The Government has published outline plans for reform of the nursing profession following the Francis report into the devastating failures in care at Stafford Hospital. The Royal College of Nursing (RCN) has criticised the plans saying that they were a missed opportunity to make changes that could have a positive impact on patient care. At their annual conference, delegates were told that nurses were overstretched because of low staffing levels, and last week there were complaints that nurses were being asked to spend far too much of their time on form filling rather than patient care.
The particular issue taken up in the media today has been the suggestion that trainee nurses should work for a year on the wards as healthcare assistants in order to learn about the day to day reality of providing care. Representatives of the RCN have said that this is a stupid and impractical suggestion and that it will not in any event do anything to teach nurses to ‘care’ properly.
Trefine Maynard, a solicitor in Ashton KCJ’s clinical negligence team, says: “We hear complaints about nursing care in hospital depressingly often. Simple and seemingly obvious steps such as making sure that a patient can reach and eat their meals, that a check is kept that a patient is drinking enough to be properly hydrated, keeping the nursing records up to date and accurate are all too often being ignored. I cannot say whether this is due to pressure of work or because those on the wards genuinely do not care. What does seem clear is that there is no longer a sense of obligation to the patient or a sense of pride in work done well.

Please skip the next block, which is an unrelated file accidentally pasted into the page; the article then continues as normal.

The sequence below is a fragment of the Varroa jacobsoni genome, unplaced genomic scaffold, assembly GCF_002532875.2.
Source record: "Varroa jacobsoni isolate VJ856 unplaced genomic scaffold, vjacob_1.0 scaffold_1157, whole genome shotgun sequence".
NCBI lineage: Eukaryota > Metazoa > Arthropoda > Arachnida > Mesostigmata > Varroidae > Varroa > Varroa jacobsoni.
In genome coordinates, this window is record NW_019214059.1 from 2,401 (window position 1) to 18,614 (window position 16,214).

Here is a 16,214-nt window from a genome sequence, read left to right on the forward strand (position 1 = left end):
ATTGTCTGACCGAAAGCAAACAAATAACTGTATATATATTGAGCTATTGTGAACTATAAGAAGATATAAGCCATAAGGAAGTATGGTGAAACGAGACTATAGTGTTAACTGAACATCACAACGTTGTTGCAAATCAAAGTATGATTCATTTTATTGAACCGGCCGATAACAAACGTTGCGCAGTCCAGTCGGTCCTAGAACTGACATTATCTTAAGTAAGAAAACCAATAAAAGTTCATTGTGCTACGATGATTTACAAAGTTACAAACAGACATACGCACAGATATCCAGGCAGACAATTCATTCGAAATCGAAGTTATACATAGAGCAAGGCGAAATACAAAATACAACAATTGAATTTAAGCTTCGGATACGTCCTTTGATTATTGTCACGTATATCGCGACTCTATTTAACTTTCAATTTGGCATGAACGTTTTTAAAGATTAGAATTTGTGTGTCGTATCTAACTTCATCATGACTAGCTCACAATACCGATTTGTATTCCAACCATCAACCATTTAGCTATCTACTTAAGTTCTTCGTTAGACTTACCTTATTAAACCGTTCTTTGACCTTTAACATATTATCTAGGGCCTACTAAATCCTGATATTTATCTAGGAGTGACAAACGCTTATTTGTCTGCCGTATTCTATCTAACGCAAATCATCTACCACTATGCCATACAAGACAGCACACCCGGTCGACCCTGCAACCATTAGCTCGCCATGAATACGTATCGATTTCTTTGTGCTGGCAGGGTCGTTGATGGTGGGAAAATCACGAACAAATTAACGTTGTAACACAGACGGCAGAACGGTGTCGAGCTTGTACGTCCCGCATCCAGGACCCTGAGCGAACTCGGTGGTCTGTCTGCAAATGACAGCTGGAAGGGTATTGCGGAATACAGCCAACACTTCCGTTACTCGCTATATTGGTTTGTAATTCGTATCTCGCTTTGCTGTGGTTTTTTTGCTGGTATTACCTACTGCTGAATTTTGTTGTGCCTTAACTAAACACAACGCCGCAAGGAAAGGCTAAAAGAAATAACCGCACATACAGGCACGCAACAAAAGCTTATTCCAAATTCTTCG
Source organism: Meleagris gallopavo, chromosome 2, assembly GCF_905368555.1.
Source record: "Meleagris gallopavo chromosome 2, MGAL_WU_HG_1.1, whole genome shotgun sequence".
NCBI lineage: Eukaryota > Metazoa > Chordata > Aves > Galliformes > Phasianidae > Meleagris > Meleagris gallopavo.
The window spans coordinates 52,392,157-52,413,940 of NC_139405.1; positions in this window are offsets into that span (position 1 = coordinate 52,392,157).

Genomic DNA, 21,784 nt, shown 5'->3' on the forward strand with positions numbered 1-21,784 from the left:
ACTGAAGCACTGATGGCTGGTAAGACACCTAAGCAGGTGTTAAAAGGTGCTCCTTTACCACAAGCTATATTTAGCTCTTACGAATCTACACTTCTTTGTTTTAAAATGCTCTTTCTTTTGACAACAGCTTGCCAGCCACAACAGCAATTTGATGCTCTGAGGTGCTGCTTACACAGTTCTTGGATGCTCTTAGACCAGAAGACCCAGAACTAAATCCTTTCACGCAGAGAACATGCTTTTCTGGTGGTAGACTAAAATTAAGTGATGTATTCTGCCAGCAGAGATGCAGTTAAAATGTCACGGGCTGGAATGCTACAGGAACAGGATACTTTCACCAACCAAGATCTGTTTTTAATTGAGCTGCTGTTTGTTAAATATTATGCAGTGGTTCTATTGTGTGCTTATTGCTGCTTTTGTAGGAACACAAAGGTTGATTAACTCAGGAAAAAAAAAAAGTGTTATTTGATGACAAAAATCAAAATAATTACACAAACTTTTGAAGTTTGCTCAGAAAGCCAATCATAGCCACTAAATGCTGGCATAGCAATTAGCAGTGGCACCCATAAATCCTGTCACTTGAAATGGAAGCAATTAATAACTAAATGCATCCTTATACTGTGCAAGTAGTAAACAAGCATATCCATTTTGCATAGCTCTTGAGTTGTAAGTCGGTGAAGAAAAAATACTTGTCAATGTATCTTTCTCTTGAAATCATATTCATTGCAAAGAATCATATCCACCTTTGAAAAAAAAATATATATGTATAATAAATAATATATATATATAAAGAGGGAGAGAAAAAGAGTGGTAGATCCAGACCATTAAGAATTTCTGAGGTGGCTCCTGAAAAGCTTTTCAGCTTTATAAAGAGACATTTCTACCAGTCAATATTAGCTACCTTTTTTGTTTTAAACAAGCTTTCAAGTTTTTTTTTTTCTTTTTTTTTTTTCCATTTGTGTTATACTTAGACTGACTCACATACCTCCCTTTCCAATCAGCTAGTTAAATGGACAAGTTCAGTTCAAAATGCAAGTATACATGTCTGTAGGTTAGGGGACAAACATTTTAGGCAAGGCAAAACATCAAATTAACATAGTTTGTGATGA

To some extent the reason for this is irrelevant unless it is fundamental to putting it right. What is crucial is finding a way, and quickly, to improve nursing in our hospitals. The incidents of poor nursing care do not just cause distress to patients and their families but also the large number of genuinely caring nurses who understandably feel upset at the failures of some of their colleagues, whatever the reason for these. Political argument is not what the public want or need to hear. Some consensus between the Government and those leading the nursing profession about a positive way forward would be very welcome. The issue is not one of making political capital but of proving high level and efficient nursing care to reassure patients and their families.”